Once upon a time, New York City was actually a small settlement of Native American tribes. However, it soon became a hotspot when Europeans first colonized America due to its waterside location. Let’s explore the history of New York City and find out how it became the urban wonder that it is today.
Native American Roots
The original settlers in the area, now known as New York City, were part of the Lenape people, an indigenous group who lived across North America and Canada. They used the waterways in the area for fishing, hunting, and trading. Interestingly, the paths they forged in the land are still used today, such as Broadway in Manhattan, the Bronx, and Westchester. Prior to Europeans coming to North America, historians estimate that there were around 5,000 Lenape people living in approximately 80 settlements. It wasn’t all peaceful; they occasionally went to war with one another.
They called the area Lenapehoking, and many descendants from the Lenape people now live in Oklahoma, where they were forced to migrate when European immigrants came to New York City and colonized the area. They bought a piece of a reservation from the Cherokee, and have remained there ever since.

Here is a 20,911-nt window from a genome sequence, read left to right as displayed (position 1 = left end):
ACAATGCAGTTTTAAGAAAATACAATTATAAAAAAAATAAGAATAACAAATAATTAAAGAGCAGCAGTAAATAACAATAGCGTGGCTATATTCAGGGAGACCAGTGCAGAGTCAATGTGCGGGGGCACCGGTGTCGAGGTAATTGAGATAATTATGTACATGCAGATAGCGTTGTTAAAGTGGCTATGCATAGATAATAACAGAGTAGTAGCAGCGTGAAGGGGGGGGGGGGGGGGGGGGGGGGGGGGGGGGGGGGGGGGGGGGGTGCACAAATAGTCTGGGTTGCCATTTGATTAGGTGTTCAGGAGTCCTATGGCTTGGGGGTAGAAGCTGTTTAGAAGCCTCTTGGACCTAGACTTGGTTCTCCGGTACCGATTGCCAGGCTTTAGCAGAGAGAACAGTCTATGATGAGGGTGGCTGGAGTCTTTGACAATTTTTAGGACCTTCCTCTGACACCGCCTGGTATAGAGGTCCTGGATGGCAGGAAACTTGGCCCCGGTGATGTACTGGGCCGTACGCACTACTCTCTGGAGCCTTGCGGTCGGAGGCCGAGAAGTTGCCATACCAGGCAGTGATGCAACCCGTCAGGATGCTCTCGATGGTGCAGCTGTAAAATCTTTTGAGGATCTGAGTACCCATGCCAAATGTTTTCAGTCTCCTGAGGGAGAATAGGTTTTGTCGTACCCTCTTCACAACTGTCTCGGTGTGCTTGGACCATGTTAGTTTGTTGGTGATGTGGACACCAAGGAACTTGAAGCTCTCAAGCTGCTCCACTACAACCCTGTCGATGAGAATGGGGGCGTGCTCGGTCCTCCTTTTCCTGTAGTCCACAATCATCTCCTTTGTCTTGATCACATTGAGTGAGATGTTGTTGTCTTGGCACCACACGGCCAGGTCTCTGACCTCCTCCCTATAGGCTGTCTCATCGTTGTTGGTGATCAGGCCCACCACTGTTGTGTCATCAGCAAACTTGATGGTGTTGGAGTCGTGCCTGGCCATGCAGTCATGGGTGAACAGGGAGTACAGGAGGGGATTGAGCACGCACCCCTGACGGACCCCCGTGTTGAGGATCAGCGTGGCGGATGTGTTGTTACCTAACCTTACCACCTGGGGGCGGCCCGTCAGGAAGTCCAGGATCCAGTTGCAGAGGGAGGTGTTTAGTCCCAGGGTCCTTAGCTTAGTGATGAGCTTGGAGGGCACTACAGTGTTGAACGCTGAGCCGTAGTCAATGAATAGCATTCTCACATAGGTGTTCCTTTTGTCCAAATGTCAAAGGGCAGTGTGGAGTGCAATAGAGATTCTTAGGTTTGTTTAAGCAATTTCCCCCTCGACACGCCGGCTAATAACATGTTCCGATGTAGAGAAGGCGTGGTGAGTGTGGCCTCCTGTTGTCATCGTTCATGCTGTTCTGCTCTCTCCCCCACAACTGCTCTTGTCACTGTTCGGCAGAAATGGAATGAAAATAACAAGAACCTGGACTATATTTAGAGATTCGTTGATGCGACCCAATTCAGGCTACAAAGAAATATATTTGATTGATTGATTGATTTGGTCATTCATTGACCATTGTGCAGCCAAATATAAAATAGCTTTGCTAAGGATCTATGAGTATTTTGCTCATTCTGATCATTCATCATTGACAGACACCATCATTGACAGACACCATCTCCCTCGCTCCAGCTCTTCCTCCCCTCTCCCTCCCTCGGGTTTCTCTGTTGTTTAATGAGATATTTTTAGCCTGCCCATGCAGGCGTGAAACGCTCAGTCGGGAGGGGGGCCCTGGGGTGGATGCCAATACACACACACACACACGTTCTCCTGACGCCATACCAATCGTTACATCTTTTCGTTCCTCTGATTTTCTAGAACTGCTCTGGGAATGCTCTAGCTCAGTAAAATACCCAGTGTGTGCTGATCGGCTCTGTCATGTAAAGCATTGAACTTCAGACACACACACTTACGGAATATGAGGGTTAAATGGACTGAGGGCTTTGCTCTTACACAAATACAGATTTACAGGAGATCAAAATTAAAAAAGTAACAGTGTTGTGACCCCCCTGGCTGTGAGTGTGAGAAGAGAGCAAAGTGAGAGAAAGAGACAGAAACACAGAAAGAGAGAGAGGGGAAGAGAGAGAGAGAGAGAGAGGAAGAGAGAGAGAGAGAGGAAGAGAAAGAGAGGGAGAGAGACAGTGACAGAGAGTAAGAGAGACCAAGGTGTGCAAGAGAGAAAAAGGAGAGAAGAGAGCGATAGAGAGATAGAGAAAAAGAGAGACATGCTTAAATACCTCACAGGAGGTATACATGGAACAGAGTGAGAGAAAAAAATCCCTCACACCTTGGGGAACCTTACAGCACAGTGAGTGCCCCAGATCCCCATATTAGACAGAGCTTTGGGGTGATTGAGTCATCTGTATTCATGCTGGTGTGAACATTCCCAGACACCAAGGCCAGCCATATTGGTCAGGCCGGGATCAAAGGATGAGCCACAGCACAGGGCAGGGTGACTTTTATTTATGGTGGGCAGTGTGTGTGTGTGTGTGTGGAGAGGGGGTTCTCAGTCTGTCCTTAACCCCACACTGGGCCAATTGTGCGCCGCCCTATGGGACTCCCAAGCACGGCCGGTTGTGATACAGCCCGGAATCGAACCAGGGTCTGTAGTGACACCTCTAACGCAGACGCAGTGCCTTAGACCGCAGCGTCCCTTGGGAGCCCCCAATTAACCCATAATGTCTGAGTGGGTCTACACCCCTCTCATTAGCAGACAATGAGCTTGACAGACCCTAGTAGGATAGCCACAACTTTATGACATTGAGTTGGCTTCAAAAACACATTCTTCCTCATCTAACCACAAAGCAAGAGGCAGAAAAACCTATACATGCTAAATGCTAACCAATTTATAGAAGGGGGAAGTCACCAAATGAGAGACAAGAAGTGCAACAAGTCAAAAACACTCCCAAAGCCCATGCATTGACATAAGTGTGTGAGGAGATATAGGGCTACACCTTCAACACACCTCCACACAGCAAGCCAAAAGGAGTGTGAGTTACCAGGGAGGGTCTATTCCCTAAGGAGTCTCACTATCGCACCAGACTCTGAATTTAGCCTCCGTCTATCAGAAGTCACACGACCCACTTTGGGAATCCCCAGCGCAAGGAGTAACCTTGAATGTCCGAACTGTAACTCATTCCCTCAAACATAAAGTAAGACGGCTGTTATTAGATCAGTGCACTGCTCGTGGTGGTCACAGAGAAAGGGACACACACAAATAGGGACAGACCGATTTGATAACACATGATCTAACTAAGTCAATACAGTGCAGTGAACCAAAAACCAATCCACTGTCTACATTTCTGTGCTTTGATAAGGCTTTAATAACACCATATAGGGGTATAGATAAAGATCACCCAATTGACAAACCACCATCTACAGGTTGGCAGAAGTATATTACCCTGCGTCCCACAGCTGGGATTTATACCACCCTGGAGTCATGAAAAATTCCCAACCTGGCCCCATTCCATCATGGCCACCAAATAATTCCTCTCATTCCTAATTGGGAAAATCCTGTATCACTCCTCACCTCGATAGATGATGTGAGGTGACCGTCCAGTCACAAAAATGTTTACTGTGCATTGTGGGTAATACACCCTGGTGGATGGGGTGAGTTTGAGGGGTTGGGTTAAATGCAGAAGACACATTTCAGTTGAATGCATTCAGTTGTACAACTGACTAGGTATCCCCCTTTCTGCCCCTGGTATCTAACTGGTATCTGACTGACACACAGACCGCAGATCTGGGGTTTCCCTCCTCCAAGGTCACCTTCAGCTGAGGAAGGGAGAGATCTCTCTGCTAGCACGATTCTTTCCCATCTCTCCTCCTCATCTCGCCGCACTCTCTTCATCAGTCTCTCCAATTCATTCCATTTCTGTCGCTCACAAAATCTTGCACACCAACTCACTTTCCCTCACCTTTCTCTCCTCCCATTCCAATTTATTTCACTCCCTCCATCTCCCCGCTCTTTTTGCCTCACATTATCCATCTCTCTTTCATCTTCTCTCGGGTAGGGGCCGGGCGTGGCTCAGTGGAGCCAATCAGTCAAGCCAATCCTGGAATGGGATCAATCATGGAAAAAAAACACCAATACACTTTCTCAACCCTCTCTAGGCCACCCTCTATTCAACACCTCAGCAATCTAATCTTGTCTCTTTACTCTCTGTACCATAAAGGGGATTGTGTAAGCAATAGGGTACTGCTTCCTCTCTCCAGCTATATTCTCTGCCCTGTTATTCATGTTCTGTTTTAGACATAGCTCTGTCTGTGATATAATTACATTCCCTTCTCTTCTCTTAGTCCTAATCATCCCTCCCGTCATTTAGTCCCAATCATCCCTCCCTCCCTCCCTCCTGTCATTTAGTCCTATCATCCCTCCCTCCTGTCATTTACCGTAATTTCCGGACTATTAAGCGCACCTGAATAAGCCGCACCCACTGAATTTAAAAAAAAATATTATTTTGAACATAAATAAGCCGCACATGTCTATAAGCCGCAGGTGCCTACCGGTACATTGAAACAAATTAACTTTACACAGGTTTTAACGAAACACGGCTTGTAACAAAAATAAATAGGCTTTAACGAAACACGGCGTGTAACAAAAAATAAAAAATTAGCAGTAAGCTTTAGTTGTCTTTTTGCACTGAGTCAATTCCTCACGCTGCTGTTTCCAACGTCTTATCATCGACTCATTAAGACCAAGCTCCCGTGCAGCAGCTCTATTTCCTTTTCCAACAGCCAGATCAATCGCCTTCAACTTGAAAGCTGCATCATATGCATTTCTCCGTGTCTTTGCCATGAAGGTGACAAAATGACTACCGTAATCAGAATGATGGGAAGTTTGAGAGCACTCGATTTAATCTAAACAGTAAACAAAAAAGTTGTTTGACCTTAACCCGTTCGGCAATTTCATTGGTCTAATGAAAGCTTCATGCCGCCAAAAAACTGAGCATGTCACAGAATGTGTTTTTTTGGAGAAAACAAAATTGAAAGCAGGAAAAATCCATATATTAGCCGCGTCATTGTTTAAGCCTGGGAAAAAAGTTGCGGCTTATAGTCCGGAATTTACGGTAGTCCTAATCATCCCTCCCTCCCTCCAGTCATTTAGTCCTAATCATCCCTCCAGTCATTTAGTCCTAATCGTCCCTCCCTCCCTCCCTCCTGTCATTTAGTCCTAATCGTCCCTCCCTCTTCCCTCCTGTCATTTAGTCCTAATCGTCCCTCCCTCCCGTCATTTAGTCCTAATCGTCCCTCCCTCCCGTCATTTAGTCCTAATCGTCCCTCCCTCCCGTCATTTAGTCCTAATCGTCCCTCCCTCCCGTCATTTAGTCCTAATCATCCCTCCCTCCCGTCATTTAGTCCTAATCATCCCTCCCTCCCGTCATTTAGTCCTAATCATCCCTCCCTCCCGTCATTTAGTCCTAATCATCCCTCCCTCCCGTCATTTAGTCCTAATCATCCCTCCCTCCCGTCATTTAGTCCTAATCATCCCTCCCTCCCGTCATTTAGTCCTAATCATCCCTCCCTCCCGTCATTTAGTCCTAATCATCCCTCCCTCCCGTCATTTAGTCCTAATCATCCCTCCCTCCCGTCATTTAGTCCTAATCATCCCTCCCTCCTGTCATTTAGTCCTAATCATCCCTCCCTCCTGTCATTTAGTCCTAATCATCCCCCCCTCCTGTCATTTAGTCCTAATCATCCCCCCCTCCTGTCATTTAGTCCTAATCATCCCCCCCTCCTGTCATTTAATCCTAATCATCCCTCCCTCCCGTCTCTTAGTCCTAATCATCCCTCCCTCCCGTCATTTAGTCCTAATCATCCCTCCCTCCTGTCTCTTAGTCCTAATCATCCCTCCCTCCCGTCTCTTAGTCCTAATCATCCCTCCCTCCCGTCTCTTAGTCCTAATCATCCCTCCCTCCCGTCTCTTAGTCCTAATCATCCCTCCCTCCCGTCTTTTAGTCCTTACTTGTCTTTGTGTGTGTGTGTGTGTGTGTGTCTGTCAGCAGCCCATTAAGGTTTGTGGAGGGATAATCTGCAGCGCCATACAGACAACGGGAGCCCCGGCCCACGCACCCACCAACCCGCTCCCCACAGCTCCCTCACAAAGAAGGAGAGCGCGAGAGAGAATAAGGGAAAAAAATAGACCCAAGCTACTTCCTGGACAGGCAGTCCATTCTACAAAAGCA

First European Settlers
The Lenape were still in New York City (or Lenapehoking) when the first European settlers arrived. The first was reportedly Giovanni da Verrazzano, an Italian who oversaw a French ship who encountered the Lenape in 1524 and left, calling the place New Angoulême.
Nobody returned until 1609, when a British man, Henry Hudson, sailed up the Narrows in search for a western route to Asia. He didn’t find it, but he did find a lot of beaver, which was fashionable in Europe. The Dutch established fur trading posts in New York City, and in 1624 the first set of Dutch immigrants landed on the southern part of Manhattan. They created Fort Amsterdam and began shipping slaves over to the New World for labor.
It didn’t take long before the English came over, but the initial Dutch settlements continue to influence the names of various areas of New York City today. Haarlem became Harlem, Brooklyn was inspired by Breukelen, and Flushing comes from Vlissingen. One building from this time remains in New York, Wyckoff House, which was built in 1624. It is New York City’s oldest building and is open as a museum.
In 1664, the English arrived, and New York City officially received its current name (after the Duke of York). Immigration increased and people came over to settle in the New World, with the city expanding to 1,000 settlements. By 1703, almost half of the settlers in New York City were slaves brought over for labor and construction.
The American Revolution
A series of laws and high taxes instituted by the British caused dissent across North America. From 1765 to 1791, America rebelled against the United Kingdom, and New York City was an instrumental location in the ensuing battlefields. In November 1776, the British won the Battle of Fort Washington, and New York City became a stronghold for the British for the remainder of the war.